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Sharks: Missing Piece Of Fossil Puzzle Found

Date:
July 14, 2009
Source:
Uppsala University
Summary:
The mode of reproduction seen in modern sharks is nearly 400 million years old. That is the conclusion based on the discovery of a so-called "clasper" in a primitive fossil fish earlier this year.
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FULL STORY

On the left is the specimen as preserved, on the right is the pelvis and clasper reassembled using Photoshop.
Credit: Image courtesy of Professor P. E. Ahlberg, Uppsala University

The mode of reproduction seen in modern sharks is nearly 400 million years old. That is the conclusion drawn by Professor Per Erik Ahlberg, Uppsala University, from his discovery of a so-called "clasper" in a primitive fossil fish earlier this year. The research results are published in Nature.

In February this year, a paper published in Nature by a team of Australian and British researchers showed that placoderms, a group of ancient fishes that died out more than 350 million years ago, gave birth to live young. Beautifully preserved fossil embryos in the body cavity of the placoderm Incisoscutum showed that these fishes, close to the common origin of all jawed vertebrates, had a mode of reproduction similar to modern sharks.

Live birth requires internal fertilization. Sharks achieve this by using a "clasper", an extension of the pelvic fin that functions like a penis. The authors looked for a clasper in their placoderm fossils but couldn't find one, so they were forced to argue that it had been made of soft cartilage and had not been preserved.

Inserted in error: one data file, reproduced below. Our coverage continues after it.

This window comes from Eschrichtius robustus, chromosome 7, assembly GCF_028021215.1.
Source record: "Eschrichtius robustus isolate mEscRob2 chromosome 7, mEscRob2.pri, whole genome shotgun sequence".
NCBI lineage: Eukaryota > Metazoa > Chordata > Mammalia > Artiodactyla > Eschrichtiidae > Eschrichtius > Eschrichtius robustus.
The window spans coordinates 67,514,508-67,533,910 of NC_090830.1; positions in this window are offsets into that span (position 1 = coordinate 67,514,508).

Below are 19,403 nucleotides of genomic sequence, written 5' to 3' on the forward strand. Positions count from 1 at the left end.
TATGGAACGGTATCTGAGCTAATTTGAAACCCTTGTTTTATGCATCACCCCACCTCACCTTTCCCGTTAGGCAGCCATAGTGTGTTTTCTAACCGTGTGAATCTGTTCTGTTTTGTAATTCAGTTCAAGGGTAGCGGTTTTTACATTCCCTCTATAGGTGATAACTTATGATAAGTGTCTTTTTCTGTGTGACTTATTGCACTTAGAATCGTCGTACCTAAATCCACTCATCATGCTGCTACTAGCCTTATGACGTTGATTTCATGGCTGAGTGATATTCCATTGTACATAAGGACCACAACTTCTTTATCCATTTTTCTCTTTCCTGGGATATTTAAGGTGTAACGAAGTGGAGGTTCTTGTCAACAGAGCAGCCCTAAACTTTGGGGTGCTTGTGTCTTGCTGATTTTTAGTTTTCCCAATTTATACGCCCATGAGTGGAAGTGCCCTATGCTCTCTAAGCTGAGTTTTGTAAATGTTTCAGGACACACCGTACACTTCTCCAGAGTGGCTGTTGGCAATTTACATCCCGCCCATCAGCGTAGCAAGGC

Shortly afterwards, Per Erik Ahlberg from Uppsala University visited one of the Australian researchers and spotted a perfectly preserved bony clasper in one of their Incisoscutum fossils.

"It was lying in plain view but had been misinterpreted as part of the pelvis and overlooked," he says.

Together with the original authors he is publishing a short paper in the journal Nature that presents this missing piece of the puzzle and completes the picture of placoderm reproduction from mating to birth.

"It provides a pedigree of nearly 400 million years for the "advanced" and seemingly specialized reproductive biology of modern sharks," says Per Ahlberg.


Story Source:

The above story is based on materials provided by Uppsala University. Note: Materials may be edited for content and length.


Journal Reference:

  1. Per Ahlberg, Kate Trinajstic, Zerina Johanson & John Long. Pelvic claspers confirm chondrichthyan-like internal fertilization in arthrodires. Nature, 2009; DOI: 10.1038/nature08176

Cite This Page:

Uppsala University. "Sharks: Missing Piece Of Fossil Puzzle Found." ScienceDaily. ScienceDaily, 14 July 2009. <www.sciencedaily.com/releases/2009/07/090713131552.htm>.
Uppsala University. (2009, July 14). Sharks: Missing Piece Of Fossil Puzzle Found. ScienceDaily. Retrieved April 27, 2015 from www.sciencedaily.com/releases/2009/07/090713131552.htm
Uppsala University. "Sharks: Missing Piece Of Fossil Puzzle Found." ScienceDaily. www.sciencedaily.com/releases/2009/07/090713131552.htm (accessed April 27, 2015).

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